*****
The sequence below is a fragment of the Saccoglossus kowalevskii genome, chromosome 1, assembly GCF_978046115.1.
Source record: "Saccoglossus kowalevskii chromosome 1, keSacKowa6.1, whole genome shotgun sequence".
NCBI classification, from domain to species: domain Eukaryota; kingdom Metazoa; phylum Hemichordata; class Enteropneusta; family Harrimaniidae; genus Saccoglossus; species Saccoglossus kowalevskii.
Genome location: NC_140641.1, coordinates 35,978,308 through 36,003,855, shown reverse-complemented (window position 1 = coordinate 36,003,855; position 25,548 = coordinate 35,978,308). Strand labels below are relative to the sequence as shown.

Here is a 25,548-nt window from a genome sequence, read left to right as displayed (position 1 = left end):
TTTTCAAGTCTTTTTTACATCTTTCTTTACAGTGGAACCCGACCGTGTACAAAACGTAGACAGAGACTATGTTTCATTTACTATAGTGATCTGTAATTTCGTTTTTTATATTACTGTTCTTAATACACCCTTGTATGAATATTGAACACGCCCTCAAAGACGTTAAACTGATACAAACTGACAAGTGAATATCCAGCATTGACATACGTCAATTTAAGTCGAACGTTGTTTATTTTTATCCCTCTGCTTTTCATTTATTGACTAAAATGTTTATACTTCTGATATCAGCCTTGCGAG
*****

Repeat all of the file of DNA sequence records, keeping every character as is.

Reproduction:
The sequence below is a fragment of the Saccoglossus kowalevskii genome, chromosome 1, assembly GCF_978046115.1.
Source record: "Saccoglossus kowalevskii chromosome 1, keSacKowa6.1, whole genome shotgun sequence".
NCBI classification, from domain to species: domain Eukaryota; kingdom Metazoa; phylum Hemichordata; class Enteropneusta; family Harrimaniidae; genus Saccoglossus; species Saccoglossus kowalevskii.
Genome location: NC_140641.1, coordinates 35,978,308 through 36,003,855, shown reverse-complemented (window position 1 = coordinate 36,003,855; position 25,548 = coordinate 35,978,308). Strand labels below are relative to the sequence as shown.

Here is a 25,548-nt window from a genome sequence, read left to right as displayed (position 1 = left end):
TTTTCAAGTCTTTTTTACATCTTTCTTTACAGTGGAACCCGACCGTGTACAAAACGTAGACAGAGACTATGTTTCATTTACTATAGTGATCTGTAATTTCGTTTTTTATATTACTGTTCTTAATACACCCTTGTATGAATATTGAACACGCCCTCAAAGACGTTAAACTGATACAAACTGACAAGTGAATATCCAGCATTGACATACGTCAATTTAAGTCGAACGTTGTTTATTTTTATCCCTCTGCTTTTCATTTATTGACTAAAATGTTTATACTTCTGATATCAGCCTTGCGAG